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UPDATED: 5:36 p.m. 10/12/2010
When D.C. Superior Court Judge John M. Mott ruled this afternoon that Rogue States is a nuisance and needs to be abated immediately, he effectively issued a death sentence for the Dupont Circle burger joint. The judge left open the possibility that Rogue owner Raynold Mendizabal and his landlord, TRT, could work out another solution to the problem, but he appeared to stop short of ordering such a remedy.
Following the ruling, Mendizabal sat slouched in his chair in the gallery and refused to talk to reporters. He apologized for his reticence.
Mott acknowledged that the scrubber system that Rogue States had installed in April improved the situation at Steptoe & Johnson, which had filed the nuisance suit, but it did not remedy the problem. He flatly stated that the so-called Smog Hog scrubber was “not the appropriate exhaust system for the location.” The judge said that Steptoe employees continued to suffer headaches and almost daily annoyances despite the new scrubber and that they were “not imagining hamburger order where it doesn’t exist,” as the defense alleged during the trial.
“The smell remains and has a negative effect on the building,” Mott said.
He noted that the nuisance is well beyond what is expected from “life in an American city.” It’s not an occasional interference with the law firm’s use and enjoyment of its office space. “I do find that there has been a recurrence of the problem,” Mott ruled, and that it does represent a private nuisance.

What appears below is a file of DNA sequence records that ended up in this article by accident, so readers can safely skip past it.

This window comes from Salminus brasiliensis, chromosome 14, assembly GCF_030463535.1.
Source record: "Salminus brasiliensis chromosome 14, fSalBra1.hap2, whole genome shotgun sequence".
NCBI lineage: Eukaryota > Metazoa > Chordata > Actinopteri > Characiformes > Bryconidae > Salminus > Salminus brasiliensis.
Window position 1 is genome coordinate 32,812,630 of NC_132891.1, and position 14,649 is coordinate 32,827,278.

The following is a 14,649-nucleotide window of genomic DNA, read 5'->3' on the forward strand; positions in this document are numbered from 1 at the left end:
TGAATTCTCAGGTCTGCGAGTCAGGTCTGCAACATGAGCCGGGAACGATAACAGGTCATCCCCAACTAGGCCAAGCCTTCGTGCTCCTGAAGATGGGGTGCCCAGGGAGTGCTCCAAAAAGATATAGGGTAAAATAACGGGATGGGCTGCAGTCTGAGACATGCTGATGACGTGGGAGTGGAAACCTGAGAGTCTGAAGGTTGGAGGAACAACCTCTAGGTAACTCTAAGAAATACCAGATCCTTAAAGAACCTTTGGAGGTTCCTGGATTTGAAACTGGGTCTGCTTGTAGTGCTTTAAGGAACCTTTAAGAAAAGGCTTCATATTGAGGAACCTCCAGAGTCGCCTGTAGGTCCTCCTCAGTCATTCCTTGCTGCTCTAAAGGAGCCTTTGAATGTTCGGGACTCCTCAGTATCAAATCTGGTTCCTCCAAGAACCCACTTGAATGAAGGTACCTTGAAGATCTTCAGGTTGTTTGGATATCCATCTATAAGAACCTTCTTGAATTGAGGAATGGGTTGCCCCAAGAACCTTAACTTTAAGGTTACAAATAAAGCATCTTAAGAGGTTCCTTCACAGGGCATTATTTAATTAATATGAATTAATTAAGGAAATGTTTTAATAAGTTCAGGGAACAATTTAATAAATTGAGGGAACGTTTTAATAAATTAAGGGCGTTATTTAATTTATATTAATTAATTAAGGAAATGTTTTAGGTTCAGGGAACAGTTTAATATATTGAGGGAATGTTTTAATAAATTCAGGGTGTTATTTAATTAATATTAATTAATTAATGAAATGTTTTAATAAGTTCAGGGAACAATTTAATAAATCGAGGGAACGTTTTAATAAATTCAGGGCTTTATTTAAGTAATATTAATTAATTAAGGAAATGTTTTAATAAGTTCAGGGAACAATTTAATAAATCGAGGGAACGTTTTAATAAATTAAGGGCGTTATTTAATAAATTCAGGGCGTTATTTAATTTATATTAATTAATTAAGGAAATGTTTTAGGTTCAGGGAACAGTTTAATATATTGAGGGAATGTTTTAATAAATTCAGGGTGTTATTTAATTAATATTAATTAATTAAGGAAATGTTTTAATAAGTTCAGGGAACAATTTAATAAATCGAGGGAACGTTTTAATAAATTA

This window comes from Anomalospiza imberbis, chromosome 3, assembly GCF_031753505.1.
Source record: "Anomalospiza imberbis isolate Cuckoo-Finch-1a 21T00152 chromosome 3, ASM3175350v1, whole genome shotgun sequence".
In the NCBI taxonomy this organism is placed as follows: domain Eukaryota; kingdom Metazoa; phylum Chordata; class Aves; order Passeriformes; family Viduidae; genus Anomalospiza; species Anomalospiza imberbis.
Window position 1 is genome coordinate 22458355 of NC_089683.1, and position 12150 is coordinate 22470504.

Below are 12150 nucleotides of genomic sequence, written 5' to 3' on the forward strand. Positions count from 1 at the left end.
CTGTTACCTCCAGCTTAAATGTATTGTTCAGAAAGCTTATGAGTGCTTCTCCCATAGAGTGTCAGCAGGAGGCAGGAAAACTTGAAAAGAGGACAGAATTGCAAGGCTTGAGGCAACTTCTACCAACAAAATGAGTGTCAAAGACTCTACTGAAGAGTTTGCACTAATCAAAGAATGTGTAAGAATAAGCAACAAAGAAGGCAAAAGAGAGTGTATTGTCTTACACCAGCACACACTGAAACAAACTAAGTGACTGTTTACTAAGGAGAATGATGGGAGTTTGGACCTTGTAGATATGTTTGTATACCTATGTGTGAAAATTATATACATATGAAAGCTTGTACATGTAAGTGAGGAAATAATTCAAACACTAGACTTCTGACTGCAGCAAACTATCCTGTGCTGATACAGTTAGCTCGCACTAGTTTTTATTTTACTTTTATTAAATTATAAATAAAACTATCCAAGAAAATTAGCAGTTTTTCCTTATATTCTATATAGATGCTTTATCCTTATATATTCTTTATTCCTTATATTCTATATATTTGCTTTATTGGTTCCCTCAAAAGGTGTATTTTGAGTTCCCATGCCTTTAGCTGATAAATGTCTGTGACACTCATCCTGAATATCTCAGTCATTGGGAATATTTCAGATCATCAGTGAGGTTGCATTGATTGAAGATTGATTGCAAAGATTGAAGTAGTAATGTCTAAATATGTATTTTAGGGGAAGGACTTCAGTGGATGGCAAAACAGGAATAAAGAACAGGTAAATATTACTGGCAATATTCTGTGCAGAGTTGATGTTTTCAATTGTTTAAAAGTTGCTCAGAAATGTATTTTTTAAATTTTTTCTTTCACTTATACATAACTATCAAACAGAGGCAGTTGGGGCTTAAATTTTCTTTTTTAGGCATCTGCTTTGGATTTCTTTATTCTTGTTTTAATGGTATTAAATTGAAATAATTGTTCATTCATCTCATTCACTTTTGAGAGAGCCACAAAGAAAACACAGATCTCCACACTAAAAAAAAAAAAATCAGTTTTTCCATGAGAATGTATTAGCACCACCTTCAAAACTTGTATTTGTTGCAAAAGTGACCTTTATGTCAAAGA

Mott then ordered Rogue States to cease grilling operations by the end of day today. He was open to TRT and Rogue working out a solution, like a vent to the roof, that would mitigate the problem. But TRT had earlier stated its position on Rogue States, should Mott decide its tenant was a nuisance. Lawyers representing TRT told the judge that the company would be forcedto evict Rogue States under terms of the lease.
Steptoe released a statement this afternoon about Mott’s ruling:
“Steptoe is gratified by the Court’s order. From the time that the restaurant started operations in February of this year, we have sought a solution that would allow the restaurant to continue its operations without harming our employees. Unfortunately, the restaurant and its landlord were unable to agree on a solution that would safeguard the well-being of our employees. Accordingly the court had no option but to order the nuisance abated and the restaurant to turn off its grill. While we wish the defendants could find a way to survive in this location and not cause a nuisance to our employees, we are committed to the health and safety of our workforce and providing our employees with a good environment to work in.”
If there’s any silver lining to this situation, it’s this fact, which came out earlier in the trial under direct examination by the plaintiffs’ lawyer Deborah Baum. In trying to show that the closing of Rogue States wouldn’t hurt the business as much as Mendizabal has indicated, she asked him he had signed a lease for another location of the burger joint. He said that he had.
It looks as if Rogue States in Dupont may be dead. But another one will open at some point at 1931 14th St. NW in the former Bargain World Inc. space.
Mendizabal indicates that he will close down his grill tonight at 7 p.m. Get there while you can.
Photo by Darrow Montgomery